And I think the Europeans and others are going to wake up and see that China dominates the supply chain for renewable energy phones, electric

vehicles and the rest. And they've been lagging. And where do you stop in terms of the supply chain? Or you start with trips, and then you extend the

trade door? And then where does that end up?

ANDERSON: And that is safe, and that is clearly a real issue as far as this Biden Administration is concerned.

SAIDI: Correct.

ANDERSON: Thank you, sir. Good to have you. We'll have you back.

SAIDI: Thank you.

ANDERSON: Ahead in sports. He's closing in on another F1 title and Max Verstappen can clinch the championship here in this region after weekend

win in Japan details on that are up next.



ANDERSON: All right you're watching "Connect the World". I'm Becky Anderson. Just one more when needed for Max Verstappen to repeat, as

Formula One Champion, the F1 Superstar race to an easy win in Japan this weekend avenging his first and only loss of the season at the previous race

in Singapore.

Amanda Davies joins me now. Amanda Verstappen can clinch the title in Qatar, where both of us will be in a couple of weeks' time. I mean, this is

extraordinary. I mean so early in the season. What going on?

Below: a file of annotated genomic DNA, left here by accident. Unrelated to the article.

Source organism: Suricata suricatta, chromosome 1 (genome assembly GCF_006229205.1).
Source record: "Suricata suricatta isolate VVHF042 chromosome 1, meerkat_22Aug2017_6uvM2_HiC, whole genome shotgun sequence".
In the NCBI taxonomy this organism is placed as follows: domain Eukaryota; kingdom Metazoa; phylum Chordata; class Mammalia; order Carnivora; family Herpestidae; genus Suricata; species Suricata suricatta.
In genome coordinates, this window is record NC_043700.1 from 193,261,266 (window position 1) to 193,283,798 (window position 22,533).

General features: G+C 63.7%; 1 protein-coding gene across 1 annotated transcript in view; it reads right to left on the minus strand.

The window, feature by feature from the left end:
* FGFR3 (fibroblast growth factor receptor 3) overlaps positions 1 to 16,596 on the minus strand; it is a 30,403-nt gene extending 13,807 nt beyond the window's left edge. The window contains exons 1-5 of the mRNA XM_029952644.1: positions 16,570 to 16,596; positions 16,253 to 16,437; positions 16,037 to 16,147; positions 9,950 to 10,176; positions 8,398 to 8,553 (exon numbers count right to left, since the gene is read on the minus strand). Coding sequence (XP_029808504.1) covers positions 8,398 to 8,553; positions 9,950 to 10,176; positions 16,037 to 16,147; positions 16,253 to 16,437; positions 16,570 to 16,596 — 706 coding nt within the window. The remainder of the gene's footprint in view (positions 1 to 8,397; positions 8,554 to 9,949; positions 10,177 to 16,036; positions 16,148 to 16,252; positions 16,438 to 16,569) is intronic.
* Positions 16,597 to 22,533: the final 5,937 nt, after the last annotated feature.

AMANDA DAVIES, CNN CORRESPONDENT: Yes, perhaps the smallest surprise ever that Red Bull is already celebrating the constructor's titles the team

competition, which they clinched with that victory in Suzuka on Sunday. And in a season where they've led the way they've set new bars.

Max has set new bars throughout having won 13 of 16 races so far. He can complete another first in Qatar. He can claim the title on Saturday in a

sprint race for the first time. He doesn't need a win he needs just three points to clinch what would be a third straight drivers cycle. It's very

difficult to bet against him Becky.

ANDERSON: Amazing. Well, I'm very much looking forward to them very much looking forward to seeing you there in Doha as well. You've got World Sport

that's coming up after this short break, we're back with the second hour of "Connect the World" after this.